Critical historiography approaches the history of art, literature or architecture from a critical theory perspective. Critical historiography is used by various scholars in recent decades to emphasize the ambiguous relationship between the past and the writing of history.
A type of critical historiography can be seen, for example, in the work of Harold Bloom. In Map of Misreading, Bloom argued that poets should not be seen as autonomous agents of creativity, but rather as part of a history that transcends their own production and that to a large degree gives it shape. The historian can try to stabilize poetic production so as to better understand the work of art, but can never completely extract the historical subject from history.
Also among those who argue for the primacy of historiography is the architectural historian Mark Jarzombek. The focus of this work is on disciplinary production rather than poetic production, as was the case with Bloom. Since psychology - which became a more or less official science in the 1880s - is now so pervasive, Jarzombek argued, but yet so difficult to pinpoint, the traditional dualism of subjectivity and objectivity has become not only highly ambiguous, but also the site of a complex negotiation that needs to take place between the historian and the discipline. The issue, for Jarzombek, is particular poignant in the fields of art and architectural history, the principal subject of the book. Pierre Nora's notion of "ego-histories," also moves in the direction of critical historiography. The idea of these histories is to bring into focus the relationship between the personality of historians and their life choices in the process of writing of history.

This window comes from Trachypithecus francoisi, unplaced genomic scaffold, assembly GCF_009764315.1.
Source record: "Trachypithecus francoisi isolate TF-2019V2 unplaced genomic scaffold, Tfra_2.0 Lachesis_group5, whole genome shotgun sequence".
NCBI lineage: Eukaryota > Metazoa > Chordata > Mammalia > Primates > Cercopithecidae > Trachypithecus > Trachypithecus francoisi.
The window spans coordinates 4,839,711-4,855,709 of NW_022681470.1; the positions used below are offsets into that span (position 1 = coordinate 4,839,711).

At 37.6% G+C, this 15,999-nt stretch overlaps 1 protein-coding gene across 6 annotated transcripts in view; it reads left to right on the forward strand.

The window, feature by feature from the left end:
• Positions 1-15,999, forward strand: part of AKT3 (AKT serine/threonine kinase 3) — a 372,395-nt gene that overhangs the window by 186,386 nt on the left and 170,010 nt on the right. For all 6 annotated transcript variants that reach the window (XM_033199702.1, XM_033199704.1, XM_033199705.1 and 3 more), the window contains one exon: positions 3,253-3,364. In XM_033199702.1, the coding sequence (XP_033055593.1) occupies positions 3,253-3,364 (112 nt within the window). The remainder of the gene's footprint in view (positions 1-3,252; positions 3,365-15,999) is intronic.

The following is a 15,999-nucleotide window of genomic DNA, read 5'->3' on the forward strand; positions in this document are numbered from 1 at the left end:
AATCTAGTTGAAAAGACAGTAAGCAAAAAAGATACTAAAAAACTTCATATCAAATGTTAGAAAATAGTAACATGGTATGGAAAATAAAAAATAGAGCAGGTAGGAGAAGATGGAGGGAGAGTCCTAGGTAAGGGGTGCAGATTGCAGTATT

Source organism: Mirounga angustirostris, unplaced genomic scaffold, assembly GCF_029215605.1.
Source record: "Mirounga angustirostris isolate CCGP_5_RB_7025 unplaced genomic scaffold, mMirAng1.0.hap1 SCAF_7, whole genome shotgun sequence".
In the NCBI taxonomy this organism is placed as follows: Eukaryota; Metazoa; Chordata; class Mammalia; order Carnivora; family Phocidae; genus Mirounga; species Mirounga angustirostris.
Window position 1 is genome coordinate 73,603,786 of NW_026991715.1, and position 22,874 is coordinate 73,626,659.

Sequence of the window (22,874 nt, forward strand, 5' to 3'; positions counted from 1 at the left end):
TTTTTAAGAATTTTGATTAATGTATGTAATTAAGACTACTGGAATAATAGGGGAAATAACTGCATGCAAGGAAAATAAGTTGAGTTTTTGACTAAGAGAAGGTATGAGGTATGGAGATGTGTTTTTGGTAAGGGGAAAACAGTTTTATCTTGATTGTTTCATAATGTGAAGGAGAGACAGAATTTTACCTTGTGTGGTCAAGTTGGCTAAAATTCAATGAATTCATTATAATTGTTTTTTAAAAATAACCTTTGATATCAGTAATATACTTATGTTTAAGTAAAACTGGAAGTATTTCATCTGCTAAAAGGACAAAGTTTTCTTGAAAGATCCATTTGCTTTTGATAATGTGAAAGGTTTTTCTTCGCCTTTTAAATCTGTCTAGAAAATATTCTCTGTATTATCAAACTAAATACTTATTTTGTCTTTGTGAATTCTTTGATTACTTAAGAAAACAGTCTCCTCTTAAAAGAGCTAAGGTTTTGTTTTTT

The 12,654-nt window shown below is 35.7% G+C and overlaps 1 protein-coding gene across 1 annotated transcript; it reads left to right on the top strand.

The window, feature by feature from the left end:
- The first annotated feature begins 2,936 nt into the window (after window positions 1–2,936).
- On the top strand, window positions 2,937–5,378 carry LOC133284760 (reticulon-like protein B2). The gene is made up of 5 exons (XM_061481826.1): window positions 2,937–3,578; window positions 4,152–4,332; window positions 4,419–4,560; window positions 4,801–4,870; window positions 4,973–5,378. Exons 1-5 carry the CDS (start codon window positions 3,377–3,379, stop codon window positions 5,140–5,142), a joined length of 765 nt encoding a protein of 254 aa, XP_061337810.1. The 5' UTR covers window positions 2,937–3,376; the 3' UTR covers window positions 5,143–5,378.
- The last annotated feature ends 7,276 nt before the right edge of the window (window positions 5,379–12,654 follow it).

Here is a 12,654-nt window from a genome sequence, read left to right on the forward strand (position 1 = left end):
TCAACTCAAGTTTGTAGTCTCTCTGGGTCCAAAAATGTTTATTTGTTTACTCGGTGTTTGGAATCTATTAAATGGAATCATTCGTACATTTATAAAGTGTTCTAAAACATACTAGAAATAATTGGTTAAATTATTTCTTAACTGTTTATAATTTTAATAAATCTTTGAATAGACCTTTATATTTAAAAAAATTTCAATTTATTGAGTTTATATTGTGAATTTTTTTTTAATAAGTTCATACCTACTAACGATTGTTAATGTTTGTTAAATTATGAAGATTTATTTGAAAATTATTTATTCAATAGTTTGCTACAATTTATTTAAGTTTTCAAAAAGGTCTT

Famous quotes containing the word critical:
“An audience is never wrong. An individual member of it may be an imbecile, but a thousand imbeciles together in the darkthat is critical genius.”
—Billy Wilder (b. 1906)